Thursday, April 27, 2006

Rain Follows the Plow

Popular Mechanics offers a terrific comparison study of alternative fuels, written from a somewhat daring perspective:

In the lab, many gasoline alternatives look good. Out on the road, automotive engineers have a lot of work to do, and energy companies have new infrastructure to build, before very many people can drive off into a petroleum-free future. And, there's the issue of money. Too often, discussions of alternative energy take place in an alternative universe where prices do not matter.
Last I checked, this "alternative universe" is capitalism, where costs matter - or don't matter - depending on their political implications. During America's westward expansion, "experts" explained to prospective homesteaders that there was no reason not to relocate to an arid basin with .05 inches of rainfall per year, because "rain follows the plow." Arguments to the contrary were correct, of course, but they were also pessimistic. And as we all know, it's much better in our culture to be wrong for the right reasons than right for the wrong ones.

But enough about that. Suppose that for some bizarre reason, we wanted to replace oil with ethanol:
One acre of corn can produce 300 gal. of ethanol per growing season. So, in order to replace that 200 billion gal. of petroleum products, American farmers would need to dedicate 675 million acres, or 71 percent of the nation's 938 million acres of farmland, to growing feedstock.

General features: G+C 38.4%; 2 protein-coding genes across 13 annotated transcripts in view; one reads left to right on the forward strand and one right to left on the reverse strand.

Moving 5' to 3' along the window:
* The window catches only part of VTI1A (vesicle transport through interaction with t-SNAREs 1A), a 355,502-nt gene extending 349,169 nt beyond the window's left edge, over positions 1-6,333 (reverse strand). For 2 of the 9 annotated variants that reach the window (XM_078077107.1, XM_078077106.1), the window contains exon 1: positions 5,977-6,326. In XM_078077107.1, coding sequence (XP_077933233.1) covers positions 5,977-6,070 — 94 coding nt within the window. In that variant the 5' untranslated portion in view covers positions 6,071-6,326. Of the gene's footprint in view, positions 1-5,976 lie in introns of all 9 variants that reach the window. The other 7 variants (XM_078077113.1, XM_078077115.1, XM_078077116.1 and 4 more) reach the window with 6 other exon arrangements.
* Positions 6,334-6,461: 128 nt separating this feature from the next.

It'd be crazy to do that, of course. Fortunately, there are plenty of poor countries whose existing farms and rainforests could easily be turned over to the production of ethanol for export.

Overall, PM's conclusion is that alternative fuels are a dubious proposition. Thus, they favor about the only thing you can favor: Pursuing as many research and conservation strategies as possible, while hoping desperately that someone comes up with a breakthrough before the more inconvenient effects of peak oil manifest themselves.

As for peak copper, I'm not so worried. I've got a big jar of pennies at home.

1 comment:

Anonymous said...

Not to mention the petroleum that goes into running the machines that tend the corn or producing the fertilizer.

Using biowaste may work better (Brazil does it with sugarcane), but that will take more development. And sugarcane is one of the most efficient plants in the world, but it only grows where it's very very warm.